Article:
FLOCKS of drones could be used to drive birds from airports to significantly cut the number of potentially-catastrophic collisions with aircraft, Airbus revealed today.
The idea is among shortlisted entries to a competition organised by the plane maker for the future of flight.
The drones plan would involve birds being guided away from airports, a bit like sheepdogs rounding up sheep.
The birds would be moved to “birdports” - attractive habitats nearby - using birdsong and decoys.
An Airbus spokesman said: “The idea is designed to reduce bird strikes to aircraft significantly and to enhance aircraft availability.
“The drones use tactics of separation, alignment and cohesion to manipulate flocks and divert them.”
A team of students from Japan who devised the drones scheme will hear if they have won on 27 May. The Fly Your Ideas contest attracted more than 500 entries.
Other shortlisted ideas included using energy from the vibration of aircraft wings in flight to power cabin lighting, and a catering trolley which automatically sorts rubbish.
The aviation industry regards bird strikes as the “biggest manageable risk to safety” and incidents cost airlines globally some £650 million a year.
Edinburgh Airport, Scotland’s busiest, recorded 141 bird strikes from 2012-14.
Elsewhere, among the most dramatic involved an aircraft carrying 155 passengers being forced to ditch in the Hudson river in New York in 2009 after both its engines were knocked out by a flock of geese.
A year later, a Thomas Cook plane survived a “significant” bird strike while trying to land at Manchester Airport.
In 2002, a charter plane with two pilots on board ploughed on to a road and hit a car outside Aberdeen Airport after crashing off the runway following a bird strike on one engine.
The greatest risk to aircraft from birds is on take-off and landing, with even the most minor incident estimated to cost an average of £13,000 because of delays caused by inspections to check damage.
The latest incidents in Scotland include a mail flight from Inverness to Stornoway being forced to turn back last month after the pilot reported a bird strike after taking off.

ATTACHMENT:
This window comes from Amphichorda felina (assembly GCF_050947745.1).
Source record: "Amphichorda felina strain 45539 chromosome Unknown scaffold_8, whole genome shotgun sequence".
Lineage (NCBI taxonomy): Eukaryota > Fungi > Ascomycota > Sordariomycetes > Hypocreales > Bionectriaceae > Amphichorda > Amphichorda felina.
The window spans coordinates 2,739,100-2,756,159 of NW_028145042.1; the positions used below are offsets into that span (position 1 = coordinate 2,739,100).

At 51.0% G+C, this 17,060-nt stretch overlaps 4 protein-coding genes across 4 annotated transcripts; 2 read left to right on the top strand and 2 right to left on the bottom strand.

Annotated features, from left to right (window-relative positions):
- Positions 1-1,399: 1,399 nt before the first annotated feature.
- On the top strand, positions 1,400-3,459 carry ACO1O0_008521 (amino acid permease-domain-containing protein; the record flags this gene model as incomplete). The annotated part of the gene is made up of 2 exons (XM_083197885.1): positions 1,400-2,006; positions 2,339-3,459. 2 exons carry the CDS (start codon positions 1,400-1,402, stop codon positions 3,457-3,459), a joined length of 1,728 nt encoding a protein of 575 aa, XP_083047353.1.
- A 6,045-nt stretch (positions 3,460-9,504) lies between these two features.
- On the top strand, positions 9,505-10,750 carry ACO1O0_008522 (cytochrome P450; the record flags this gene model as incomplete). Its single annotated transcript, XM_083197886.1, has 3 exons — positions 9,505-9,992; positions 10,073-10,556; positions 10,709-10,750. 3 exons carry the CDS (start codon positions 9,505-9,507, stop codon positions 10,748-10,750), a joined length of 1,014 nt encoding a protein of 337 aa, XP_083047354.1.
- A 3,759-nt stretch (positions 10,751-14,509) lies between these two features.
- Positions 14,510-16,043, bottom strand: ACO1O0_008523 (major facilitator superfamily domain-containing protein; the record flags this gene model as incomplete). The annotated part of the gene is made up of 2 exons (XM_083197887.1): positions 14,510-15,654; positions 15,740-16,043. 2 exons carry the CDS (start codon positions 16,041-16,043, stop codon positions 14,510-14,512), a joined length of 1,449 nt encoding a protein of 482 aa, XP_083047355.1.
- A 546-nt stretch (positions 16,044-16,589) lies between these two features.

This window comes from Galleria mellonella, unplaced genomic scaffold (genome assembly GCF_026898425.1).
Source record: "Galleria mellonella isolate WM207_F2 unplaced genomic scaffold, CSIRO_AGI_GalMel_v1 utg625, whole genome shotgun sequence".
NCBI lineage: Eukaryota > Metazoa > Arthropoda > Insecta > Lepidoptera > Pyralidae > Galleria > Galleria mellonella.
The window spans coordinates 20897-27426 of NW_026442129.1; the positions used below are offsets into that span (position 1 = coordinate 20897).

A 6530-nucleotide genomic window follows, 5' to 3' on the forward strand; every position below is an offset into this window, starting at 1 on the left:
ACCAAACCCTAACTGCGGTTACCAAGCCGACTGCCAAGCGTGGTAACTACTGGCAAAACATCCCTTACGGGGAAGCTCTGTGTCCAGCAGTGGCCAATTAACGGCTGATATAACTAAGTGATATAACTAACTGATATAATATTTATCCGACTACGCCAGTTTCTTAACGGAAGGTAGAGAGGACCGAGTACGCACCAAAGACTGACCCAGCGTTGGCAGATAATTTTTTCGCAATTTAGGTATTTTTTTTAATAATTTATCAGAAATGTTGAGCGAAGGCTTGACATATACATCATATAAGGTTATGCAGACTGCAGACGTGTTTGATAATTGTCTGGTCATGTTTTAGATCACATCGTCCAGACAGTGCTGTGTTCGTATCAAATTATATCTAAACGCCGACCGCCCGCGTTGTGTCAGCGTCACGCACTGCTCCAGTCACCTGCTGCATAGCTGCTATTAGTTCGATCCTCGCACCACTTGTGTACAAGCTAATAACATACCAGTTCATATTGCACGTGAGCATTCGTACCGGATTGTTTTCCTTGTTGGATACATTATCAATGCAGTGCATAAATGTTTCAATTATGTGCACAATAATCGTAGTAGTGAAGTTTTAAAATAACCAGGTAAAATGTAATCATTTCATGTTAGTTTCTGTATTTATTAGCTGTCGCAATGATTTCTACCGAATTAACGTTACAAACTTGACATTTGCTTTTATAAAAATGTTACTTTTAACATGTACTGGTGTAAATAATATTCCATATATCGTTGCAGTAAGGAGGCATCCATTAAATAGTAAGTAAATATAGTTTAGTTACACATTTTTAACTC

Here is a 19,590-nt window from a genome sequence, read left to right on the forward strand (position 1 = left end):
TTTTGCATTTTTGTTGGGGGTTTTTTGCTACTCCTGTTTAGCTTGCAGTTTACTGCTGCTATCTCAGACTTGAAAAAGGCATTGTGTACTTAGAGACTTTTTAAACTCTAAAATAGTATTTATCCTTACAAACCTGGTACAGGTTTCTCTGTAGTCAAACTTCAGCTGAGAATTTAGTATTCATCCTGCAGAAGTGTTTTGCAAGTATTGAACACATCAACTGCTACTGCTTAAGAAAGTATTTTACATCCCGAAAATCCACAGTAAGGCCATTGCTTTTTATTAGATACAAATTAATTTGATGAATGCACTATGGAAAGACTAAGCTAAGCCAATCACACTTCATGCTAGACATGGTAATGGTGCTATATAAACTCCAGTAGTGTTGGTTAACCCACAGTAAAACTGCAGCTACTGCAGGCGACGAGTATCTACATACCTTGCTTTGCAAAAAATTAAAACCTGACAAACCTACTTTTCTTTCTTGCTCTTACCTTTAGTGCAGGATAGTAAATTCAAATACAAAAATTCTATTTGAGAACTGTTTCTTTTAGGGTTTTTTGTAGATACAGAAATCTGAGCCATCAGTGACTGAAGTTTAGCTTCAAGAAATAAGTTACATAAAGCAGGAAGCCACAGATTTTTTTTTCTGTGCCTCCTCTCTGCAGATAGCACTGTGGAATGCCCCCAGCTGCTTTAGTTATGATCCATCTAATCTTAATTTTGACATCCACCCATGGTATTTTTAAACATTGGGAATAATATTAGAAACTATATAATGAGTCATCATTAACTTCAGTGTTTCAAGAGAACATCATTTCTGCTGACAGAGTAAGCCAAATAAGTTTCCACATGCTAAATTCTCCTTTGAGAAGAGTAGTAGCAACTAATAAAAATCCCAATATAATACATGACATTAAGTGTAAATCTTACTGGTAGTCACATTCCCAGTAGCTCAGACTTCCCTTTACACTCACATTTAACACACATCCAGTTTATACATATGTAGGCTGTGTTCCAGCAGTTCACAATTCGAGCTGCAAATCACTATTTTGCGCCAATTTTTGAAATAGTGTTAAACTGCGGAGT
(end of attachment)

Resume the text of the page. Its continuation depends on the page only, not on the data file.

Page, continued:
The Civil Aviation Authority said airports had to have measures in place to cut the risk.
Scottish airports such as Edinburgh - the country’s busiest - use a variety of methods from restricting tree growth and broadcasting raptor calls to shooting birds.
A CAA spokesman said: “Bird strikes – especially those involving large and flocking birds - can be a risk to aircraft, and so appropriate mitigation and management measures must be put in place to reduce the risk of an incident occurring.
“Key to this is the effectiveness of the airport’s habitat management - which individual airports are responsible for, in partnership with local authorities and other stakeholders.
“CAA considers airport habitat management across the UK to be generally effective at managing the birds trike hazard, and as a result the number of serious bird strike incidents that occur in the UK is relatively low.
“The CAA has also worked with industry to develop aircraft engines which are capable of withstanding the impact and/or the ingestion of larger flocking birds.”
An Edinburgh Airport spokesman said: “Whilst we’re always ready to embrace new technology and alternative solutions, we have to balance this with the risk of introducing a potential new hazard into the airfield environment.
“We have a very good record of bird hazard management and this remains a top priority due to the very nature of the risk.”
Prestwick Airport chief executive Iain Cochrane said: “We have had zero bird strikes from high risk category birds for over 12 months.
“In certain situations the proposed drone application may be very useful.”
by Alastair Dalton